H. Raffan1, J. Guevar1, M. Poyade2, P.M. Rea1

1University of Glasgow (UNITED KINGDOM)
2Glasgow School of Art (UNITED KINGDOM)
The current methods used to communicate and present the complex arrangement of vasculature often falls short in undergraduate veterinary neuroanatomy training. The teaching resources currently available are primarily 2-Dimensional (2D) textbook diagrams, photographs and medical imaging scans showing a fixed viewpoint. 2D representations of 3-Dimensional (3D) objects unavoidably leads to the loss of certain spatial information, which can present problems when translating the knowledge acquired using these methods to the 3D patient.

In recognition of these issues, the value of computer-assisted learning packages offering interactive 3D anatomical models has long since been realized in medical education. The ability to view and manipulate an object in 3D space has been shown to improve anatomical learning by allowing spatial relationships, which are all too often unclear in 2D materials, to be fully appreciated and understood. Despite the routine usage of such technology in medical education, equivalent resources are scarce in veterinary education. It was therefore the aim of this project to develop an interactive application for undergraduate veterinary education to target the leading problems associated with learning neuroanatomy, primarily the inability of students to visualize the complex spatial arrangements of the cerebral vasculature from 2D resources.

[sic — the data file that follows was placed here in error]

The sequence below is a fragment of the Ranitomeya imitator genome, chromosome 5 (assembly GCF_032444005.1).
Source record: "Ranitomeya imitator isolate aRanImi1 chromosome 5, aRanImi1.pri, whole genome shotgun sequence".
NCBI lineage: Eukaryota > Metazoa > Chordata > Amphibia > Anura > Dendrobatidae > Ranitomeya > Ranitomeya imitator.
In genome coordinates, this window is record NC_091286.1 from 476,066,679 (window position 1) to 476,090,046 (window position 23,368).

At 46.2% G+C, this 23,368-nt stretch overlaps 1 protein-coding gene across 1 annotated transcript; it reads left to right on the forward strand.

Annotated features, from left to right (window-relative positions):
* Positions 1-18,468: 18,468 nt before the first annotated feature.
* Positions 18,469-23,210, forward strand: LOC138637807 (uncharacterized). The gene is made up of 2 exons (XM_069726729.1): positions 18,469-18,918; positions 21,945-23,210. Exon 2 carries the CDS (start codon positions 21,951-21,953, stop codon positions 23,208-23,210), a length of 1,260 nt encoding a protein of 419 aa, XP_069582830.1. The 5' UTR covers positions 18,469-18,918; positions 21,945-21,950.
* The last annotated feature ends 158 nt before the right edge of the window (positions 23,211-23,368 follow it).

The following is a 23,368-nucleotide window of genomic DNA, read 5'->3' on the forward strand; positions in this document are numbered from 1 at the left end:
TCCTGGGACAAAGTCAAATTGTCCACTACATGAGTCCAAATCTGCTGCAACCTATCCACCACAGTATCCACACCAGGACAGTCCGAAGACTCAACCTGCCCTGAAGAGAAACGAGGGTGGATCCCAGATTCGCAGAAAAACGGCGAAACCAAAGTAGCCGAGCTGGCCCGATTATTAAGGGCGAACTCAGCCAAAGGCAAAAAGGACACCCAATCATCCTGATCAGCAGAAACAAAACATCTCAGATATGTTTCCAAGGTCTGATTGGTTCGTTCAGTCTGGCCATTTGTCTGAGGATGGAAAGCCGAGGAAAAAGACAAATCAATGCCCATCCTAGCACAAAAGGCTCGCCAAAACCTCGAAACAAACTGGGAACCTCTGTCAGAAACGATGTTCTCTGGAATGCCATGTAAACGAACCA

This project presents a method that has been successful in developing a 3D reconstruction of the canine brain and associated vasculature through segmentation, surface generation and post-processing of readily available medical imaging data. This reconstructed 3D model has been implemented into an engaging interactive application, designed using Unity 3D, with features including 360o rotation, vessels highlighted and labeled on selection as well as the display of vessel-specific information. In addition to this, revision materials and opportunities for self-assessment were included based on content of the Bachelor of Veterinary Medicine and Surgery (BVMS) anatomy course at the University of Glasgow, School of Veterinary Medicine.

The lack of similar resources in this field suggests this workflow is original within a veterinary context. There is therefore great potential to explore this method further, and introduce a new dimension into veterinary learning.